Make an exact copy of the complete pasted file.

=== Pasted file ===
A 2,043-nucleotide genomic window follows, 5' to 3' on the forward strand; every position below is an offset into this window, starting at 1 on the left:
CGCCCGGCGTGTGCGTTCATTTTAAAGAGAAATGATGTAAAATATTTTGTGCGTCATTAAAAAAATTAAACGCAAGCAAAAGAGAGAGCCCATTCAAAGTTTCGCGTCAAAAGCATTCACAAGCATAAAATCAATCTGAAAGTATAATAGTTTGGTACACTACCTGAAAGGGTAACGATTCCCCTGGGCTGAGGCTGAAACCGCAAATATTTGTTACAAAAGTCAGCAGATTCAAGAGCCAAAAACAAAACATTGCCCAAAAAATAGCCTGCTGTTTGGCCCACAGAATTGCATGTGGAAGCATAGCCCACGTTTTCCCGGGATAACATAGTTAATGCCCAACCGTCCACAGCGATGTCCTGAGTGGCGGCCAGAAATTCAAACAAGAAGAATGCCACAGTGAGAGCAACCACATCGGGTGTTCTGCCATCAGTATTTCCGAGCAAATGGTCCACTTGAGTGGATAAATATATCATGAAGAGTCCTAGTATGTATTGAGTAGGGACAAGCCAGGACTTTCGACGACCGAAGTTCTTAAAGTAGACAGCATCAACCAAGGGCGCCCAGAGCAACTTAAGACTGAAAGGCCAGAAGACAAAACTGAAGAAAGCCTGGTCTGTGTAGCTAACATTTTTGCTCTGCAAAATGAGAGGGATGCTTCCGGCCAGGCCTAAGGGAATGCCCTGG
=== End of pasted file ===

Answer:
A 2,043-nucleotide genomic window follows, 5' to 3' on the forward strand; every position below is an offset into this window, starting at 1 on the left:
CGCCCGGCGTGTGCGTTCATTTTAAAGAGAAATGATGTAAAATATTTTGTGCGTCATTAAAAAAATTAAACGCAAGCAAAAGAGAGAGCCCATTCAAAGTTTCGCGTCAAAAGCATTCACAAGCATAAAATCAATCTGAAAGTATAATAGTTTGGTACACTACCTGAAAGGGTAACGATTCCCCTGGGCTGAGGCTGAAACCGCAAATATTTGTTACAAAAGTCAGCAGATTCAAGAGCCAAAAACAAAACATTGCCCAAAAAATAGCCTGCTGTTTGGCCCACAGAATTGCATGTGGAAGCATAGCCCACGTTTTCCCGGGATAACATAGTTAATGCCCAACCGTCCACAGCGATGTCCTGAGTGGCGGCCAGAAATTCAAACAAGAAGAATGCCACAGTGAGAGCAACCACATCGGGTGTTCTGCCATCAGTATTTCCGAGCAAATGGTCCACTTGAGTGGATAAATATATCATGAAGAGTCCTAGTATGTATTGAGTAGGGACAAGCCAGGACTTTCGACGACCGAAGTTCTTAAAGTAGACAGCATCAACCAAGGGCGCCCAGAGCAACTTAAGACTGAAAGGCCAGAAGACAAAACTGAAGAAAGCCTGGTCTGTGTAGCTAACATTTTTGCTCTGCAAAATGAGAGGGATGCTTCCGGCCAGGCCTAAGGGAATGCCCTGG